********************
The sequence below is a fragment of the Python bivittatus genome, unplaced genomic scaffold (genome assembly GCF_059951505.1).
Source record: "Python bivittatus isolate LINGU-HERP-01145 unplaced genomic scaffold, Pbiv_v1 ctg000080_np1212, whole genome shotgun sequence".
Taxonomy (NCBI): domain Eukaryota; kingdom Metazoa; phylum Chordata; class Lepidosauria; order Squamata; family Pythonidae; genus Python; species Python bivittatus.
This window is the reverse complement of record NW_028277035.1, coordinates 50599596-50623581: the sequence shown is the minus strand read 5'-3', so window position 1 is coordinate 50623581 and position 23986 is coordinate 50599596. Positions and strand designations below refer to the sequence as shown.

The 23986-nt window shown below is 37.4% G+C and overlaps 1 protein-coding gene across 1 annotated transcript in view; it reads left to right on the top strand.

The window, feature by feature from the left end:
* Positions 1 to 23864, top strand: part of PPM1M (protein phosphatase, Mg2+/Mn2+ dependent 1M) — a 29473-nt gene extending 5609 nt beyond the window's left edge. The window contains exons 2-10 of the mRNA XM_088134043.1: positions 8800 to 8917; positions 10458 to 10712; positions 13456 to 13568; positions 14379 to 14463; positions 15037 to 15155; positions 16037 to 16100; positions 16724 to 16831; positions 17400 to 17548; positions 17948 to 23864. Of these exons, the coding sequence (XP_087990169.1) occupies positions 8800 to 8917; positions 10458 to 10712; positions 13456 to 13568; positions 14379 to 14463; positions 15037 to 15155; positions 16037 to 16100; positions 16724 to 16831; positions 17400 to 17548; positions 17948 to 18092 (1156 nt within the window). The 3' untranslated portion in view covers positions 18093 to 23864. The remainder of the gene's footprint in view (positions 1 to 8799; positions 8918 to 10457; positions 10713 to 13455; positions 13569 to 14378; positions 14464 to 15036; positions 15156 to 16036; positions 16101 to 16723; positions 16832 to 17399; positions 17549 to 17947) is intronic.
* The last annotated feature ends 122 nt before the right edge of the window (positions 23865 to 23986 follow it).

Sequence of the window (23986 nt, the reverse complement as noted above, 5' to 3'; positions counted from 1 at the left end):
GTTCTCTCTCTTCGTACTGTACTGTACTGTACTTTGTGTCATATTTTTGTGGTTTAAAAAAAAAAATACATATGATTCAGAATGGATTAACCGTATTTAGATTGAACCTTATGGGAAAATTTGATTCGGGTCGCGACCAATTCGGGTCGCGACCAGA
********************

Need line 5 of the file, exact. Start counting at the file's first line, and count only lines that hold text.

The 23986-nt window shown below is 37.4% G+C and overlaps 1 protein-coding gene across 1 annotated transcript in view; it reads left to right on the top strand.